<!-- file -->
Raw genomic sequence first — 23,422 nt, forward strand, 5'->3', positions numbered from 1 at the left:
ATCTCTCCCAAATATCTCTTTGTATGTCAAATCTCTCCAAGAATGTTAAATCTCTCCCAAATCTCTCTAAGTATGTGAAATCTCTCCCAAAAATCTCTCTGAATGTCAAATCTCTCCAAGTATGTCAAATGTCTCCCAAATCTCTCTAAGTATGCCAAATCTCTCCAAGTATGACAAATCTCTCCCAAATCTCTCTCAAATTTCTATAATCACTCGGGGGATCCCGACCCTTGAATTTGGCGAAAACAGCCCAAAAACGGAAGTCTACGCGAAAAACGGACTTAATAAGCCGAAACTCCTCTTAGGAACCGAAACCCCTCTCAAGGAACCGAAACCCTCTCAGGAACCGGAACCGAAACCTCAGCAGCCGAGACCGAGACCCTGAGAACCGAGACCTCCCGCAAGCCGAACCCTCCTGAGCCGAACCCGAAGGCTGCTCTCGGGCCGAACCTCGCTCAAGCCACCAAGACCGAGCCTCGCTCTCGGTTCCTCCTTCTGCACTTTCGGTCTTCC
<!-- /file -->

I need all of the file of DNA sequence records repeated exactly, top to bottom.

Raw genomic sequence first — 23,422 nt, forward strand, 5'->3', positions numbered from 1 at the left:
ATCTCTCCCAAATATCTCTTTGTATGTCAAATCTCTCCAAGAATGTTAAATCTCTCCCAAATCTCTCTAAGTATGTGAAATCTCTCCCAAAAATCTCTCTGAATGTCAAATCTCTCCAAGTATGTCAAATGTCTCCCAAATCTCTCTAAGTATGCCAAATCTCTCCAAGTATGACAAATCTCTCCCAAATCTCTCTCAAATTTCTATAATCACTCGGGGGATCCCGACCCTTGAATTTGGCGAAAACAGCCCAAAAACGGAAGTCTACGCGAAAAACGGACTTAATAAGCCGAAACTCCTCTTAGGAACCGAAACCCCTCTCAAGGAACCGAAACCCTCTCAGGAACCGGAACCGAAACCTCAGCAGCCGAGACCGAGACCCTGAGAACCGAGACCTCCCGCAAGCCGAACCCTCCTGAGCCGAACCCGAAGGCTGCTCTCGGGCCGAACCTCGCTCAAGCCACCAAGACCGAGCCTCGCTCTCGGTTCCTCCTTCTGCACTTTCGGTCTTCC